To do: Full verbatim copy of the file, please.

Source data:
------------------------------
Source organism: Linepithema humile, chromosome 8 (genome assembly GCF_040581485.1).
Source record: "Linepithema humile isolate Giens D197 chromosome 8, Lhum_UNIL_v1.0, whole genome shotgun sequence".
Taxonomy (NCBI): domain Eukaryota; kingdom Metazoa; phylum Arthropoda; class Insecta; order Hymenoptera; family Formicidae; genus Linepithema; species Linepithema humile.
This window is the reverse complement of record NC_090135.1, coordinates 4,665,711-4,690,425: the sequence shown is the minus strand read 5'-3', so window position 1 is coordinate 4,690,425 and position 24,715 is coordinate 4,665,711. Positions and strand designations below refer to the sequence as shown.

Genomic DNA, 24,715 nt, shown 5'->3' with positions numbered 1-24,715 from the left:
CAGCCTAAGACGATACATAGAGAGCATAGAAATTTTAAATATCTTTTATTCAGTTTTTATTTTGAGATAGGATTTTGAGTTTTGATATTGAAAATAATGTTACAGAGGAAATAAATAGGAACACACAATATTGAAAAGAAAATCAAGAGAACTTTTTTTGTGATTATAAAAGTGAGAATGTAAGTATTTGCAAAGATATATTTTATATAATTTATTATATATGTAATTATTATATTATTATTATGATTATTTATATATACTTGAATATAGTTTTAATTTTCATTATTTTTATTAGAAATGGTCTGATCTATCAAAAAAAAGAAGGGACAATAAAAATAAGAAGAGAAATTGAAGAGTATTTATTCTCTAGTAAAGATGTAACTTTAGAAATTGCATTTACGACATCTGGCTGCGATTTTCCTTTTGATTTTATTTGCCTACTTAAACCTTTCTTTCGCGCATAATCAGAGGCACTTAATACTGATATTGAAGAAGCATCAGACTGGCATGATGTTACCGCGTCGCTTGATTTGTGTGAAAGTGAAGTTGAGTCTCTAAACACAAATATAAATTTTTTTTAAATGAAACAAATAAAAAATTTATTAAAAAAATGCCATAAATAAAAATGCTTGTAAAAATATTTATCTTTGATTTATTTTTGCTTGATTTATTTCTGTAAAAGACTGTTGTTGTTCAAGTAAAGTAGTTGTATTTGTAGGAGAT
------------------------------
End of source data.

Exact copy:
Source organism: Linepithema humile, chromosome 8 (genome assembly GCF_040581485.1).
Source record: "Linepithema humile isolate Giens D197 chromosome 8, Lhum_UNIL_v1.0, whole genome shotgun sequence".
Taxonomy (NCBI): domain Eukaryota; kingdom Metazoa; phylum Arthropoda; class Insecta; order Hymenoptera; family Formicidae; genus Linepithema; species Linepithema humile.
This window is the reverse complement of record NC_090135.1, coordinates 4,665,711-4,690,425: the sequence shown is the minus strand read 5'-3', so window position 1 is coordinate 4,690,425 and position 24,715 is coordinate 4,665,711. Positions and strand designations below refer to the sequence as shown.

Genomic DNA, 24,715 nt, shown 5'->3' with positions numbered 1-24,715 from the left:
CAGCCTAAGACGATACATAGAGAGCATAGAAATTTTAAATATCTTTTATTCAGTTTTTATTTTGAGATAGGATTTTGAGTTTTGATATTGAAAATAATGTTACAGAGGAAATAAATAGGAACACACAATATTGAAAAGAAAATCAAGAGAACTTTTTTTGTGATTATAAAAGTGAGAATGTAAGTATTTGCAAAGATATATTTTATATAATTTATTATATATGTAATTATTATATTATTATTATGATTATTTATATATACTTGAATATAGTTTTAATTTTCATTATTTTTATTAGAAATGGTCTGATCTATCAAAAAAAAGAAGGGACAATAAAAATAAGAAGAGAAATTGAAGAGTATTTATTCTCTAGTAAAGATGTAACTTTAGAAATTGCATTTACGACATCTGGCTGCGATTTTCCTTTTGATTTTATTTGCCTACTTAAACCTTTCTTTCGCGCATAATCAGAGGCACTTAATACTGATATTGAAGAAGCATCAGACTGGCATGATGTTACCGCGTCGCTTGATTTGTGTGAAAGTGAAGTTGAGTCTCTAAACACAAATATAAATTTTTTTTAAATGAAACAAATAAAAAATTTATTAAAAAAATGCCATAAATAAAAATGCTTGTAAAAATATTTATCTTTGATTTATTTTTGCTTGATTTATTTCTGTAAAAGACTGTTGTTGTTCAAGTAAAGTAGTTGTATTTGTAGGAGAT